When a computer is multiprogrammed, it frequently has multiple processes competing for the
CPU at the same time. This situation occurs whenever two or more processes are simultaneously
in the ready state. If only one CPU is available, a choice has to be made which process to run
next. The part of the operating system that makes the choice is called the scheduler and the
algorithm it uses is called the scheduling algorithm. These topics form the subject matter of the
2.5.1 Introduction to Scheduling
Back in the old days of batch systems with input in the form of card images on a magnetic tape,
the scheduling algorithm was simple: just run the next job on the tape. With timesharing systems,
the scheduling algorithm became more complex because there were generally multiple users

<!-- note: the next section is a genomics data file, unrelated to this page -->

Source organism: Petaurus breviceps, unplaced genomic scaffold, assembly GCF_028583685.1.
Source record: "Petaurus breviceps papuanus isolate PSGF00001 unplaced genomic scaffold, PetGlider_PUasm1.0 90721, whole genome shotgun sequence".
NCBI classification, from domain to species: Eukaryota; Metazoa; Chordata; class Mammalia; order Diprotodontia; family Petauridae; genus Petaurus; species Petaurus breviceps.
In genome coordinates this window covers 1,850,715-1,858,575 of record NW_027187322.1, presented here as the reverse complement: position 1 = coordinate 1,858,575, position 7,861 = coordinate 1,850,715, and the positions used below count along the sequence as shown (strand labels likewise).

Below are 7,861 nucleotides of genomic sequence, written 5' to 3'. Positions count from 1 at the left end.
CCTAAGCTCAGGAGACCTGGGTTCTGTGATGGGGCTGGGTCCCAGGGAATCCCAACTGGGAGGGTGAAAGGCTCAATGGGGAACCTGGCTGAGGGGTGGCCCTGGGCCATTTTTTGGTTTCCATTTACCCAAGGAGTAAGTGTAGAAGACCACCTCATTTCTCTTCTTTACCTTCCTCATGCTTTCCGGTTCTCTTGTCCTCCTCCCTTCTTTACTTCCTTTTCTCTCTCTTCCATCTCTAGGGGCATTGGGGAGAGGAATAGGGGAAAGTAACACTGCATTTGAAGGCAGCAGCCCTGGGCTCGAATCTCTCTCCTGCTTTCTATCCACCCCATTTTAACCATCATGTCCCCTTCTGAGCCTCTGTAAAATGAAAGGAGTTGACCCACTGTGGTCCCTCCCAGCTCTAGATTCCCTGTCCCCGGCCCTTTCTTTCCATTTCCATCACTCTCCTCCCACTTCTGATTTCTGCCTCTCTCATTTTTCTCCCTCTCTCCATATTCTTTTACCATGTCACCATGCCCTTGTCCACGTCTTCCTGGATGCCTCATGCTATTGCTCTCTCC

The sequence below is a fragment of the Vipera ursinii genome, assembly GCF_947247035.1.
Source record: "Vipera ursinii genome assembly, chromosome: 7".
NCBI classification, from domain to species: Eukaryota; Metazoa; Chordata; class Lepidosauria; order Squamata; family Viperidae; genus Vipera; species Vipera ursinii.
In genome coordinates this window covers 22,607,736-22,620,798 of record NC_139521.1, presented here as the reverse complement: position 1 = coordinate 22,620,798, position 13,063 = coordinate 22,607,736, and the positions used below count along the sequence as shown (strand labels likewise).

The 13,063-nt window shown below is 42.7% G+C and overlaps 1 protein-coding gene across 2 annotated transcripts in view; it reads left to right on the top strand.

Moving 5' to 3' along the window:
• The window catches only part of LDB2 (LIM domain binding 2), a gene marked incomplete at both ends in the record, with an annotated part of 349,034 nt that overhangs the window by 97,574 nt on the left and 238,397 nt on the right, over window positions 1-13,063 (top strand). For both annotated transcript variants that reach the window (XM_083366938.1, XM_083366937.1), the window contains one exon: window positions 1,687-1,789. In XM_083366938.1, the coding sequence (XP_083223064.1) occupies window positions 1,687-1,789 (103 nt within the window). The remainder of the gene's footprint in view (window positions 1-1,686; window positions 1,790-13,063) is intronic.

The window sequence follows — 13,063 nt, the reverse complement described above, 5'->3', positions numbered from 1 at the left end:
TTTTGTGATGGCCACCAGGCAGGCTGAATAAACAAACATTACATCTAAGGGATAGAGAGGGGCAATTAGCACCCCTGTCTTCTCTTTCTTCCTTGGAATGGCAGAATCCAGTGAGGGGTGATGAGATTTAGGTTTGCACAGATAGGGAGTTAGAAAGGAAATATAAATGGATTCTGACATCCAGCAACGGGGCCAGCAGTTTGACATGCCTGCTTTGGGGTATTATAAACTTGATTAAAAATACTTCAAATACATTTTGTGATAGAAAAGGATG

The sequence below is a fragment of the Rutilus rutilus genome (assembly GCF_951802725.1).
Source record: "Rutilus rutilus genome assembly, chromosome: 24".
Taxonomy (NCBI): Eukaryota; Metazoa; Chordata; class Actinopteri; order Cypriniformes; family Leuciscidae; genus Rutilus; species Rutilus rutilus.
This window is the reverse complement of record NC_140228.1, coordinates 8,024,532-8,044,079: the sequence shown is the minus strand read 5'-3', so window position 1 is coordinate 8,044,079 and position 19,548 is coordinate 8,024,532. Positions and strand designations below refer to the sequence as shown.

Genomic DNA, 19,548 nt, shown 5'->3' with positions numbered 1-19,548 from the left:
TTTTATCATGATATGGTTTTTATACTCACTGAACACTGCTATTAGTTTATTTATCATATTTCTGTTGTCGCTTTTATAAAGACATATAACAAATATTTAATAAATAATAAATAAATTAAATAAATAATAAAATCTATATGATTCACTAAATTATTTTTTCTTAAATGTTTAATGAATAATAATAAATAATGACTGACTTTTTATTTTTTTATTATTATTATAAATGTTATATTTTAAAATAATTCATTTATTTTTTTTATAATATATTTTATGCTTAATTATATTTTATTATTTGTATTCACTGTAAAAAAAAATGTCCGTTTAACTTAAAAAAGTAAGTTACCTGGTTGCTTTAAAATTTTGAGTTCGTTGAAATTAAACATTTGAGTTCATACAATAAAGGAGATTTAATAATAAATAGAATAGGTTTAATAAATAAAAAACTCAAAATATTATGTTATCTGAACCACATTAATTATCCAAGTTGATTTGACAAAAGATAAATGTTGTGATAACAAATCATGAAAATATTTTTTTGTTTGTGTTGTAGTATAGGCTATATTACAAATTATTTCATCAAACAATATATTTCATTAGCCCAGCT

waiting for service
a batch job may be a request to run multiple programs in succession, but for this section,
we will just assume it is a request to run a single program.) Because CPU time is a scarce
resource on these machines, a good scheduler can make a big difference in perceived
performance and user satisfaction. Consequently, a great deal of work has gone into devising
clever and efficient scheduling algorithms.
Nearly all processes alternate bursts of computing with (disk) I/O requests, as shown in Fig. 2-37.
Typically the CPU runs for a while without stopping, then a system call is made to read from
a file or write to a file. When the system call completes, the CPU computes again until it needs
more data or has to write more data and so on. Note that some I/O activities count as computing.
For example, when the CPU copies bits to a video RAM to update the screen, it is computing,
not doing I/O, because the CPU is in use. I/O in this sense is when a process enters the blocked
state waiting for an external device to complete its work.
Figure 2-37. Bursts of CPU usage...